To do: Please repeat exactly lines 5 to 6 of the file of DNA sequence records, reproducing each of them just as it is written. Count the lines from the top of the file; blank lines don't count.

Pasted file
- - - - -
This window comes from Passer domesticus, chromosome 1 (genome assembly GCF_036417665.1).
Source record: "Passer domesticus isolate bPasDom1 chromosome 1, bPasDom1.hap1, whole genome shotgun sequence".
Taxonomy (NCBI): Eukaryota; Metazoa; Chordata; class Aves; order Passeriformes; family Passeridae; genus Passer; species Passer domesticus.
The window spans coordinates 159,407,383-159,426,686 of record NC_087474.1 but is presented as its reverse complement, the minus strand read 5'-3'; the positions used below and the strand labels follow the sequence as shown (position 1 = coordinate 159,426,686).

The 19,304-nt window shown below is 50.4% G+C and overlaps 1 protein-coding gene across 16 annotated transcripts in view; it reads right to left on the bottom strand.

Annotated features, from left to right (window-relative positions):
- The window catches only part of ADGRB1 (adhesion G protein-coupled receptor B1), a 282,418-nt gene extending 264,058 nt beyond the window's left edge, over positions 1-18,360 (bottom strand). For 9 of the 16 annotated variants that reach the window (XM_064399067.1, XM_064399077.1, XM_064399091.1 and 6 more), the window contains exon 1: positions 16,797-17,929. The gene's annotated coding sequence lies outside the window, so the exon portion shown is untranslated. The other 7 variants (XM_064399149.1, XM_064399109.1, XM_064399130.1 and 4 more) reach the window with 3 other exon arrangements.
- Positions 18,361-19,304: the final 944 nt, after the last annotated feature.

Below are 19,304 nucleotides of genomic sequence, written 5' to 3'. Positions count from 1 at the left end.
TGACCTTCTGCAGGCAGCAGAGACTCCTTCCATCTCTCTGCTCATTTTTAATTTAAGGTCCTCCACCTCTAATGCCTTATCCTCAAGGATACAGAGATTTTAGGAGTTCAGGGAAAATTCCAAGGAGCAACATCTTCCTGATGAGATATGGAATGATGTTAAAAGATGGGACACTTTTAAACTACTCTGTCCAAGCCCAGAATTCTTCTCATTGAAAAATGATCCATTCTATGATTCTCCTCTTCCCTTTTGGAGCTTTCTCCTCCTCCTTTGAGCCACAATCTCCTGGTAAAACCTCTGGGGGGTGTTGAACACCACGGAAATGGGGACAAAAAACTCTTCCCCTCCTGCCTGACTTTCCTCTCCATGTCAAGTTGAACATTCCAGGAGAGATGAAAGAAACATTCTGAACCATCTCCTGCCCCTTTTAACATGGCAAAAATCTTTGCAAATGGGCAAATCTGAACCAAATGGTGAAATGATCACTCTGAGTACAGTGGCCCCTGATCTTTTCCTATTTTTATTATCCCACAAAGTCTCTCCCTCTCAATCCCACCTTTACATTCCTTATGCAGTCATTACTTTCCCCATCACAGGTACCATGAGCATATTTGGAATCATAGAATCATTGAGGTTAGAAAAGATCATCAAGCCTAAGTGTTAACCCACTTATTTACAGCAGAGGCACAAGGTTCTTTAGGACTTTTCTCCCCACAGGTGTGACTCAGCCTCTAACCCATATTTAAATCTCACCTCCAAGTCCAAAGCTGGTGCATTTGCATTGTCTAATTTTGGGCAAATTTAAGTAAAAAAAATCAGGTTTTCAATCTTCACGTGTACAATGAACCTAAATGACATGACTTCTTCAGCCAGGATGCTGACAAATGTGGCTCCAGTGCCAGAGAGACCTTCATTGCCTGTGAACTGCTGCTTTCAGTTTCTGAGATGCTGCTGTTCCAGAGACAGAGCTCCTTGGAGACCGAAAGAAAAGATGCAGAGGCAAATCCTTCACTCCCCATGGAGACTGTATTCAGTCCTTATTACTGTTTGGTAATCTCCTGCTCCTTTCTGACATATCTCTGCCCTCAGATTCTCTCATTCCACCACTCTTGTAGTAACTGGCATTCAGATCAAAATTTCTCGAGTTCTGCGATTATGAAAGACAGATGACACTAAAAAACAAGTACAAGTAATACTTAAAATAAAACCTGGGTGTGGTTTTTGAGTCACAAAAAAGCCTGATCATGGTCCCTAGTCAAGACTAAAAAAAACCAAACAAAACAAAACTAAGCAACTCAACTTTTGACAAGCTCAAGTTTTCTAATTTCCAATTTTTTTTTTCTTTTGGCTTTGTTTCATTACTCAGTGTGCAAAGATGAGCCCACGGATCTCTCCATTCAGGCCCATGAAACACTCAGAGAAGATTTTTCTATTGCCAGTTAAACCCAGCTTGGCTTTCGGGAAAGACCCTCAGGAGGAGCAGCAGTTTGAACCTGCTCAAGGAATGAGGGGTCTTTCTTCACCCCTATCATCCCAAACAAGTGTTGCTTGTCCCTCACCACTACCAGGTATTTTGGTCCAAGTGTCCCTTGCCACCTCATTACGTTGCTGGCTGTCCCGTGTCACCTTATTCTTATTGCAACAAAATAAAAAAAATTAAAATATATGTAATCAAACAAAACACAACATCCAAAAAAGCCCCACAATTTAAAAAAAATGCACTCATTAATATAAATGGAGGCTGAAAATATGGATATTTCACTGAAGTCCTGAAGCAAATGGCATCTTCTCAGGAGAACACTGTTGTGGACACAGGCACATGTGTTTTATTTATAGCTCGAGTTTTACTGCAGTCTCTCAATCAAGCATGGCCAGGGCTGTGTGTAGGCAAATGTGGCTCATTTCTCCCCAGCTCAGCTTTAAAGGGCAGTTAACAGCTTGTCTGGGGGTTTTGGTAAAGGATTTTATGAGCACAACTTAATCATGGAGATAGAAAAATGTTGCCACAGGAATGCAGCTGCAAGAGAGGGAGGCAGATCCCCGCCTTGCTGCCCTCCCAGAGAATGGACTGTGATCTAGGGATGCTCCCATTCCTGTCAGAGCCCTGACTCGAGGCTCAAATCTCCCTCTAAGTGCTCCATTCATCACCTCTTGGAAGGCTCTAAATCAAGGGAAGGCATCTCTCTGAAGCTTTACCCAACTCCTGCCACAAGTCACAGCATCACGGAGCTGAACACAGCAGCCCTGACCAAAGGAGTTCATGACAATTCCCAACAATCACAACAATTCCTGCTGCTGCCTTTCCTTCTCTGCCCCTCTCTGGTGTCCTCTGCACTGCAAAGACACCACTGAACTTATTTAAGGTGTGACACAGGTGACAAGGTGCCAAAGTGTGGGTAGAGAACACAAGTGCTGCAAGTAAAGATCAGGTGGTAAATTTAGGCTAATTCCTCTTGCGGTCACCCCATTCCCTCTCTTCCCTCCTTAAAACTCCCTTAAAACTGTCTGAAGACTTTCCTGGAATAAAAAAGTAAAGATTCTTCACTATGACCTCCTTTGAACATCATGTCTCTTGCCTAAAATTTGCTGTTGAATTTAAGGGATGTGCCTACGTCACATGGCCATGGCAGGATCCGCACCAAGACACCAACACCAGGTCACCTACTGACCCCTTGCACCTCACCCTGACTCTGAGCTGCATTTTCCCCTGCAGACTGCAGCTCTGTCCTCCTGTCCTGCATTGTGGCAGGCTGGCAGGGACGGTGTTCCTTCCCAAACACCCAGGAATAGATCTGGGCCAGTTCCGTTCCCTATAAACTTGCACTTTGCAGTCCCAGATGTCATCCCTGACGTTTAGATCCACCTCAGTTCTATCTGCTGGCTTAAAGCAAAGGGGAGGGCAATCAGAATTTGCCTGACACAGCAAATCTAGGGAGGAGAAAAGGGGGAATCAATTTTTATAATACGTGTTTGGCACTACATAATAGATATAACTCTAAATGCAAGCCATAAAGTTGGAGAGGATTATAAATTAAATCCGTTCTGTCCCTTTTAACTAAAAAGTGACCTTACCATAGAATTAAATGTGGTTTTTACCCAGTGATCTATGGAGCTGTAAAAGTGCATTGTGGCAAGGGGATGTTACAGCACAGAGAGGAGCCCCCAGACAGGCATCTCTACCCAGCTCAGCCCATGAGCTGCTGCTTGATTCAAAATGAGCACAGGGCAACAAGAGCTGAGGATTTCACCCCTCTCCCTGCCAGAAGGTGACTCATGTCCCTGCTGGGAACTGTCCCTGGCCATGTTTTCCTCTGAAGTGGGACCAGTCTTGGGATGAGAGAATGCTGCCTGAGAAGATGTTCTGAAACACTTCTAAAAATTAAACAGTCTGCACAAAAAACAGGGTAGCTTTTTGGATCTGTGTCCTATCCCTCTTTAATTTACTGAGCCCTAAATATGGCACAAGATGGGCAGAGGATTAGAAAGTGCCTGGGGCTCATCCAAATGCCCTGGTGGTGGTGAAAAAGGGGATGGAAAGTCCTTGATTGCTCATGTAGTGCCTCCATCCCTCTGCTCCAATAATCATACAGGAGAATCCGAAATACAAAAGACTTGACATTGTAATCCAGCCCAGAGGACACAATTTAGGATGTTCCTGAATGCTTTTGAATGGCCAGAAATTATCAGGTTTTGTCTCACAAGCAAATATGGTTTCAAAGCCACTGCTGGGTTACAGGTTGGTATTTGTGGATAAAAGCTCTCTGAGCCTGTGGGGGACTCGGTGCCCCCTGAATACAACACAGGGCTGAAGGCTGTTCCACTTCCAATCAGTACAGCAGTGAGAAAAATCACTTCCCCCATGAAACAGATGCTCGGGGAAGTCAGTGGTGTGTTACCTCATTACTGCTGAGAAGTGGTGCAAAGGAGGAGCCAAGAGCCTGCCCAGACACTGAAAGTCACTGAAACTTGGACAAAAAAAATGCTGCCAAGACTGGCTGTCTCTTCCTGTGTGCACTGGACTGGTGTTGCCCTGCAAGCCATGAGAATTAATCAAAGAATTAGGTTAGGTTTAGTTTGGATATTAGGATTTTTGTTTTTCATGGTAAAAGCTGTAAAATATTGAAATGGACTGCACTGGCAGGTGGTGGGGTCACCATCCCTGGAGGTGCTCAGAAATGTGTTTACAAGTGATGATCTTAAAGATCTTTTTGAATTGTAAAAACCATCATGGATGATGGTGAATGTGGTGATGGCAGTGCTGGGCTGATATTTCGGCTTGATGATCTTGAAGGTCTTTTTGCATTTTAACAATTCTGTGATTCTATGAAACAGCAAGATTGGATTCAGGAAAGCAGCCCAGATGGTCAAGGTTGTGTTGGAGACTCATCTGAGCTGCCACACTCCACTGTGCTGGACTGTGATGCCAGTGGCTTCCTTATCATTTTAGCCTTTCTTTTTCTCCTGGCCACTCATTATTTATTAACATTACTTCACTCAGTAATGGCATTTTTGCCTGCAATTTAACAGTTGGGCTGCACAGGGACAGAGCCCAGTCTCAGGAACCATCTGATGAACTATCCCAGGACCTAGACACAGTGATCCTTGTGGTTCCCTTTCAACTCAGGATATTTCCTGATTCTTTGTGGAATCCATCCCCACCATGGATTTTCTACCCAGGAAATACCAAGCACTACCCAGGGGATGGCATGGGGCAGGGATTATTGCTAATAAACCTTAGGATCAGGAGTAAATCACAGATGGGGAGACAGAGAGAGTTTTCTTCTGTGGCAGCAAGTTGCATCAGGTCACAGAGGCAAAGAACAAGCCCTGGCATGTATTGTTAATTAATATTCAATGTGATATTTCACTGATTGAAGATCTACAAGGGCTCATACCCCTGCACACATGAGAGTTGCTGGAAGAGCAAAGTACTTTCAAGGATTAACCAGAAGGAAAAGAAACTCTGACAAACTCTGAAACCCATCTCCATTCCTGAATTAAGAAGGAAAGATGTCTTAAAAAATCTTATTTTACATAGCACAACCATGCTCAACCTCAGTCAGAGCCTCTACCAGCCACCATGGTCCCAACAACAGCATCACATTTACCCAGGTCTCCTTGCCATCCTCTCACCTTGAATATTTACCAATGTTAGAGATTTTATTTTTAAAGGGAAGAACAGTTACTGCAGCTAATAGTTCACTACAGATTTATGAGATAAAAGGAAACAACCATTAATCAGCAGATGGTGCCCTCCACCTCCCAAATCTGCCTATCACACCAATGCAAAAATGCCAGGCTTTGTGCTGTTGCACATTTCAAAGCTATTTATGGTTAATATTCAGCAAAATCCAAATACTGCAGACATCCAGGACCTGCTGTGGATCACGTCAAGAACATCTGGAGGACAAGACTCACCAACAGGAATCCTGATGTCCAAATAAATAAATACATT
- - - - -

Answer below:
The 19,304-nt window shown below is 50.4% G+C and overlaps 1 protein-coding gene across 16 annotated transcripts in view; it reads right to left on the bottom strand.

Annotated features, from left to right (window-relative positions):